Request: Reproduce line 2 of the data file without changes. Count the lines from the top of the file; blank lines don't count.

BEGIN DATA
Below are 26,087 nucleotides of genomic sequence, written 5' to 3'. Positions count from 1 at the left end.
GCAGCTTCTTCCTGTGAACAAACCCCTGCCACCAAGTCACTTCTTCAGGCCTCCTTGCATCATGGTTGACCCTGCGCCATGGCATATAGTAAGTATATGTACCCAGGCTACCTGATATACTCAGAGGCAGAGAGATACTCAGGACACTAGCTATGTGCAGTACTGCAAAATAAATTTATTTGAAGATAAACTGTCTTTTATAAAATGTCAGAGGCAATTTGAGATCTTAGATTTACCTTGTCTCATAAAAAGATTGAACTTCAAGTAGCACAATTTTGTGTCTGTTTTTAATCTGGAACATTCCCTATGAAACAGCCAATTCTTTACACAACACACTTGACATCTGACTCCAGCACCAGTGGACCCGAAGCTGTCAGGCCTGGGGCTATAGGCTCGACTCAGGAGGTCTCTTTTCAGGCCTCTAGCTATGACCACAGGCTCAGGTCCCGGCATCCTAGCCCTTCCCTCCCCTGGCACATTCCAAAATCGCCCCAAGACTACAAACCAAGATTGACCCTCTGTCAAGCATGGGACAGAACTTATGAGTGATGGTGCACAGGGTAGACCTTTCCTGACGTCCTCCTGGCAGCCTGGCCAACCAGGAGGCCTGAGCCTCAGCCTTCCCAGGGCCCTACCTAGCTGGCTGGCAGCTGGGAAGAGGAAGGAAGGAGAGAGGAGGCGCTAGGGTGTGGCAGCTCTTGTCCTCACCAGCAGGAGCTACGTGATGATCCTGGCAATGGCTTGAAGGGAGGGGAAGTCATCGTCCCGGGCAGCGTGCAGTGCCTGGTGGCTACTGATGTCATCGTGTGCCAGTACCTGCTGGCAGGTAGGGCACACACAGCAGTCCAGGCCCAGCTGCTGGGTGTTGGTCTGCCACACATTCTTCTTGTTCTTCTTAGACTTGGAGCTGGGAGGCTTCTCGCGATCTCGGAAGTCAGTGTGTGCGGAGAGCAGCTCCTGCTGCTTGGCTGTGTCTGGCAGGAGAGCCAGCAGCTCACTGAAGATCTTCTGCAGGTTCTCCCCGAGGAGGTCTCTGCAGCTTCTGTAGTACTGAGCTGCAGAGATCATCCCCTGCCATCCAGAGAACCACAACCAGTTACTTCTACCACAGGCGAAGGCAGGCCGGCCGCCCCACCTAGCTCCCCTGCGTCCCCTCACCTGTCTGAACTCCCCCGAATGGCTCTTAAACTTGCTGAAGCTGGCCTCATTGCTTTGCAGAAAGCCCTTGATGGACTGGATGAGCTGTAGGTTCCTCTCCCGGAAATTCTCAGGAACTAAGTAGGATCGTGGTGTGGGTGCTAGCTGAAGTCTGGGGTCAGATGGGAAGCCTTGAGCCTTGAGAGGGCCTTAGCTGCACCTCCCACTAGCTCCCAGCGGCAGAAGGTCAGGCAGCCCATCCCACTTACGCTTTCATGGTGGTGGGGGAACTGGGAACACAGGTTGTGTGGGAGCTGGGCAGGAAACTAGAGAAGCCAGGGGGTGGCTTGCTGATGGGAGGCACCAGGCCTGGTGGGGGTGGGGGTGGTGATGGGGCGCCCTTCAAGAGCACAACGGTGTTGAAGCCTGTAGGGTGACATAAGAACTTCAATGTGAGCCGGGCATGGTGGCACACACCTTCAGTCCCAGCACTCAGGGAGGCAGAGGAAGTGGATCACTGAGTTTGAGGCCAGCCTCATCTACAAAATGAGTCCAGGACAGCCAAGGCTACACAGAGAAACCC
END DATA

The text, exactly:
GCAGCTTCTTCCTGTGAACAAACCCCTGCCACCAAGTCACTTCTTCAGGCCTCCTTGCATCATGGTTGACCCTGCGCCATGGCATATAGTAAGTATATGTACCCAGGCTACCTGATATACTCAGAGGCAGAGAGATACTCAGGACACTAGCTATGTGCAGTACTGCAAAATAAATTTATTTGAAGATAAACTGTCTTTTATAAAATGTCAGAGGCAATTTGAGATCTTAGATTTACCTTGTCTCATAAAAAGATTGAACTTCAAGTAGCACAATTTTGTGTCTGTTTTTAATCTGGAACATTCCCTATGAAACAGCCAATTCTTTACACAACACACTTGACATCTGACTCCAGCACCAGTGGACCCGAAGCTGTCAGGCCTGGGGCTATAGGCTCGACTCAGGAGGTCTCTTTTCAGGCCTCTAGCTATGACCACAGGCTCAGGTCCCGGCATCCTAGCCCTTCCCTCCCCTGGCACATTCCAAAATCGCCCCAAGACTACAAACCAAGATTGACCCTCTGTCAAGCATGGGACAGAACTTATGAGTGATGGTGCACAGGGTAGACCTTTCCTGACGTCCTCCTGGCAGCCTGGCCAACCAGGAGGCCTGAGCCTCAGCCTTCCCAGGGCCCTACCTAGCTGGCTGGCAGCTGGGAAGAGGAAGGAAGGAGAGAGGAGGCGCTAGGGTGTGGCAGCTCTTGTCCTCACCAGCAGGAGCTACGTGATGATCCTGGCAATGGCTTGAAGGGAGGGGAAGTCATCGTCCCGGGCAGCGTGCAGTGCCTGGTGGCTACTGATGTCATCGTGTGCCAGTACCTGCTGGCAGGTAGGGCACACACAGCAGTCCAGGCCCAGCTGCTGGGTGTTGGTCTGCCACACATTCTTCTTGTTCTTCTTAGACTTGGAGCTGGGAGGCTTCTCGCGATCTCGGAAGTCAGTGTGTGCGGAGAGCAGCTCCTGCTGCTTGGCTGTGTCTGGCAGGAGAGCCAGCAGCTCACTGAAGATCTTCTGCAGGTTCTCCCCGAGGAGGTCTCTGCAGCTTCTGTAGTACTGAGCTGCAGAGATCATCCCCTGCCATCCAGAGAACCACAACCAGTTACTTCTACCACAGGCGAAGGCAGGCCGGCCGCCCCACCTAGCTCCCCTGCGTCCCCTCACCTGTCTGAACTCCCCCGAATGGCTCTTAAACTTGCTGAAGCTGGCCTCATTGCTTTGCAGAAAGCCCTTGATGGACTGGATGAGCTGTAGGTTCCTCTCCCGGAAATTCTCAGGAACTAAGTAGGATCGTGGTGTGGGTGCTAGCTGAAGTCTGGGGTCAGATGGGAAGCCTTGAGCCTTGAGAGGGCCTTAGCTGCACCTCCCACTAGCTCCCAGCGGCAGAAGGTCAGGCAGCCCATCCCACTTACGCTTTCATGGTGGTGGGGGAACTGGGAACACAGGTTGTGTGGGAGCTGGGCAGGAAACTAGAGAAGCCAGGGGGTGGCTTGCTGATGGGAGGCACCAGGCCTGGTGGGGGTGGGGGTGGTGATGGGGCGCCCTTCAAGAGCACAACGGTGTTGAAGCCTGTAGGGTGACATAAGAACTTCAATGTGAGCCGGGCATGGTGGCACACACCTTCAGTCCCAGCACTCAGGGAGGCAGAGGAAGTGGATCACTGAGTTTGAGGCCAGCCTCATCTACAAAATGAGTCCAGGACAGCCAAGGCTACACAGAGAAACCC